One of the only three remaining original composite construction (wooden hull on an iron frame) clipper ships from the nineteenth century in part or whole is the clipper ship CUTTY SARK.
Listed by National Historic Ships as part of the National Historic Fleet (the nautical equivalent of a Grade 1 Listed Building). She was built on the River Leven, Dumbarton, Scotland in 1869 for the Jock Willis Shipping Line, as one of the last tea clippers to be built and one of the fastest, coming at the end of a long period of design development, which halted as sailing ships gave way to steam propulsion.
The opening of the Suez Canal in 1869 meant that steamships enjoyed a much shorter route to China, so she spent only a few years on the tea trade before turning to the trade in wool from Australia, where she held the record time to Britain for ten years. Improvements in steam technology meant that gradually steamships also came to dominate the longer sailing route to Australia, and the ship was sold to the Portuguese company Ferreira and Co. in 1895 and renamed FERREIRA. Continued as a cargo ship until purchased in 1922 by retired sea captain Wilfred Dowman, who used her as a training ship operating from Falmouth, Cornwall. After his death CUTTY SARK was transferred to the Thames Nautical Training College, Greenhithe in 1938 where she became an auxiliary cadet training ship alongside HMS WORCESTER.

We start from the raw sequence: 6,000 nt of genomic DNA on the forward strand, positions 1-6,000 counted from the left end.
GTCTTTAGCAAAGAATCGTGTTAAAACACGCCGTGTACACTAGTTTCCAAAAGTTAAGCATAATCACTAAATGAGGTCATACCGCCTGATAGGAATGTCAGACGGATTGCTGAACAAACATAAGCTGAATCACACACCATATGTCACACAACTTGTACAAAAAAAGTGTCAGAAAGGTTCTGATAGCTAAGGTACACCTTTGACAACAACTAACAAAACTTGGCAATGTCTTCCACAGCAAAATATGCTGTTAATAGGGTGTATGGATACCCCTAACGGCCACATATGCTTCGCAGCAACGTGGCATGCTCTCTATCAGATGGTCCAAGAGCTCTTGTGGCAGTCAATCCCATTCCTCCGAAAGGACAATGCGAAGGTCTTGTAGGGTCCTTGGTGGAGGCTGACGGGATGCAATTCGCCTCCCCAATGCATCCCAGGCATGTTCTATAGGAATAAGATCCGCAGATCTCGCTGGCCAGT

In 1953 CUTTY SARK was given to the Cutty Sark Preservation Society and in 1954 she was moved to a custom built dry dock at Greenwich. She was stripped of upper masts, yards, deck houses and ballast to lighten her before being towed from the East India Import Dock to the special dry dock at Greenwich. The skipper on this occasion was the 83 year old Captain C.E. Irving, who had sailed the world three times in her before he was 17. The river pilot was Ernest Coe. Thereafter the entrance tunnel to the dry dock was filled in, the river wall rebuilt and the work of re-rigging began. The foundation stone of the dry dock was laid by the Duke of Edinburgh, patron of the Cutty Sark Preservation Society, in June 1953. The restoration, re-rigging and preparation for public exhibition was estimated to cost £250,000.
CUTTY SARK was preserved as a museum ship, and has since become a popular tourist attraction, and part of the National Historic Fleet. She is located near the centre of Greenwich, in south-east London, close aboard the National Maritime Museum, the former Greenwich Hospital, and Greenwich Park.
Photos by Capt. Lawrence Dalli. Do not use these images without my permission. © All rights reserved. Malta Ship Photos & Action Photos – www.maltashipphotos.com
Published – Tuesday 14th April, 2020